The administrator has moved to dismiss the appeal by Fyffe on the further ground that the Commonwealth Life Insurance Company is a necessary party to the appeal and should have been named as an appellee. As we interpret the order under which Commonwealth paid into court the amount of the judgment against it, the money is to be held by the court pending the outcome of this appeal, and if Fyffe is successful the money merely will be paid to him rather than to the administrator or the mother. Therefore, Commonwealth is not a necessary party to the appeal, and the second ground for dismissal also is not sustainable.
On the merits of the case, we will first consider the appeal by Metropolitan, involving the contention that its policy was void ab initio and therefore it is liable to no one. The substance of Metropolitan's argument is that Fyffe, having no insurable interest in the life of Miss Mason, induced her to take out the insurance for his benefit, and therefore the policy was void as violating the public policy against wagering or speculative insurance. See Hess' Adm'r v. Segenfelter, 127 Ky. 348, 105 S.W. 476, 14 L.R.A.,N.S., 1172; Rupp v. Western Life Indemnity Co., 138 Ky. 18, 127 S.W. 490, 29 L.R.A.,N.S., 675. While Metropolitan also argues that Fyffe caused the policies to be issued as part of a plan contemplating the murder of Miss Mason, and that he did murder her, the company maintains that the policy was void regardless of this second element.
The trouble with Metropolitan's argument is that the proof does not support it. The evidence is uncontradicted that Miss Mason alone called on the insurance agents and procured the policies to be issued. Neither of the agents at any time saw or met Fyffe. There is absolutely no evidence that Fyffe paid the premiums. While there is some evidence that Miss Mason discussed the policies with Fyffe after they were issued, there is no evidence that he suggested, encouraged or contributed in any way to the procurement of the policies. There is at the most a mere suspicion, arising from all the circumstances, that Fyffe induced Miss Mason to take out the insurance for his benefit. Under the evidence we cannot say that the trial court erred in finding as a fact that Fyffe was not the motivator of the insurance. Accordingly, the policy must be considered to be valid, and enforceable by someone.
Concerning the mother's claim that the policies were issued pursuant to an agreement by Fyffe to support her, we agree with the chancellor that the evidence was not sufficient to establish any such contractual arrangement. Also, we concur in the chancellor's finding that the policies were not intended to serve merely as security for a debt owed by Miss Mason to Fyffe.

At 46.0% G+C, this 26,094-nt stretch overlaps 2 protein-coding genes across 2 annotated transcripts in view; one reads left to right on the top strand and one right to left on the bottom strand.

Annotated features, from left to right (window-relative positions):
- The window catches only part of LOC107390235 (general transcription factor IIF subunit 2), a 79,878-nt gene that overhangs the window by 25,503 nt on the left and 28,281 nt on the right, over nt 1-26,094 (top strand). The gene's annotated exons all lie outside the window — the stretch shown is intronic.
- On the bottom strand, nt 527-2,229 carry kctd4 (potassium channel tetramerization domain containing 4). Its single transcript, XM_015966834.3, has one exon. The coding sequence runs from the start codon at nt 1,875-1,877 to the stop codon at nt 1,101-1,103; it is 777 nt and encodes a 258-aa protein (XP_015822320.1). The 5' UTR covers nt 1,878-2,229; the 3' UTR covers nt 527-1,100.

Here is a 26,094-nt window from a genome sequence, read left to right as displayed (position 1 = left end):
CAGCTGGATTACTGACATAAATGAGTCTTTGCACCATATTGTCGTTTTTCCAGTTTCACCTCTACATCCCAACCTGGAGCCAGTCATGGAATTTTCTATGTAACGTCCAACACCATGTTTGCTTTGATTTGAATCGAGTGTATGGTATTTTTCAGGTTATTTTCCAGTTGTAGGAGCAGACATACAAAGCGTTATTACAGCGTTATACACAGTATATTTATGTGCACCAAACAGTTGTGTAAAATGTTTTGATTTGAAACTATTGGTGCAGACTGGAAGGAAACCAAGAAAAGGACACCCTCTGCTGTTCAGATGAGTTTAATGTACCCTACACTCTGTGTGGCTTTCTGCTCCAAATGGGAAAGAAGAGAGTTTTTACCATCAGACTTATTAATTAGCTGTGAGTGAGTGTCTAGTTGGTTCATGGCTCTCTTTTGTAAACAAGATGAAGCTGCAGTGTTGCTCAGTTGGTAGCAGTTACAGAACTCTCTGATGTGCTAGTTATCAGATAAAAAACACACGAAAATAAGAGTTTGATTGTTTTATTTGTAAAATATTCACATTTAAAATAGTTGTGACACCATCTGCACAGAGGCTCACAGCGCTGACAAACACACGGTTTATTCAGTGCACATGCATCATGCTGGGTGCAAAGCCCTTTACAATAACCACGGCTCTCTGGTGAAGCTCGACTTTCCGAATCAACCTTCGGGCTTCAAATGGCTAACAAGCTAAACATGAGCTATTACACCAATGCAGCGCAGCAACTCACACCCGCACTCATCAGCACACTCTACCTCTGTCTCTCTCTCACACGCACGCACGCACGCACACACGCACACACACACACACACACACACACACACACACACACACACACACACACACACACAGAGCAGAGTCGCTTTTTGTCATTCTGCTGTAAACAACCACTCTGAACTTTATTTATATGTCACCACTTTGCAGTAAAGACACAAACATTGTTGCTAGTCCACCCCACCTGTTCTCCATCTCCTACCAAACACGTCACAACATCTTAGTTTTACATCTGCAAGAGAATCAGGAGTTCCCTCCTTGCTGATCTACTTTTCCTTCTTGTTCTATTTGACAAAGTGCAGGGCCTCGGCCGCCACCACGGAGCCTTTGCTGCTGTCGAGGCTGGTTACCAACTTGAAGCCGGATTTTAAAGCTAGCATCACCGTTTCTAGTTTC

The final question is whether the evidence supports the finding of the chancellor that Fyffe murdered Miss Mason. As previously stated, the civil case was tried on the records of the three criminal cases, with some supplemental depositions. The depositions do not furnish any additional proof of guilt, so the question turns on the proof taken on the criminal trials.
The evidence taken on the second and third criminal trials is stated in detail in our opinions in Fyffe v. Com., 301 Ky. 165, 190 S.W.2d 674, and Fyffe v. Com., 305 Ky. 760, 205 S.W.2d 335. The evidence on the first trial, which resulted in a hung jury, was not materially different from that on the second trial, and therefore does not require separate consideration or discussion.
On the first appeal to this Court, following Fyffe's conviction at his second trial, we concluded that the verdict of guilty was flagrantly against the evidence. Fyffe v. Com., 301 Ky. 165, 190 S.W.2d 674, 680. Some additional evidence was introduced at the third trial, but again, on appeal, this Court found that the evidence was not sufficient to sustain a conviction. Fyffe v. Com., 305 Ky. 760, 205 S.W.2d 335, 338.
It is argued that because in a criminal prosecution the evidence must be sufficient to establish guilt beyond a reasonable doubt, whereas in a civil action a lesser quantum of proof is required, our opinions on the criminal appeals are not controlling. This argument would have merit except for the fact that in our opinions on the criminal appeals we did not base the decision on the narrow ground that there was insufficient proof to establish guilt beyond a reasonable doubt, but on the much broader ground that the verdicts of guilty were flagrantly against the evidence. This broad ground is the same that is used in determining whether a directed verdict should be given, or a verdict set aside, in civil cases. Nugent v. Nugent's Ex'r, 281 Ky. 263, 135 S.W.2d 877.
A determination that a verdict is flagrantly or palpably against the evidence is equivalent to a finding that reasonable minds could not have reached the conclusion evidenced by the verdict. Obviously, this goes far beyond a mere determination that a ...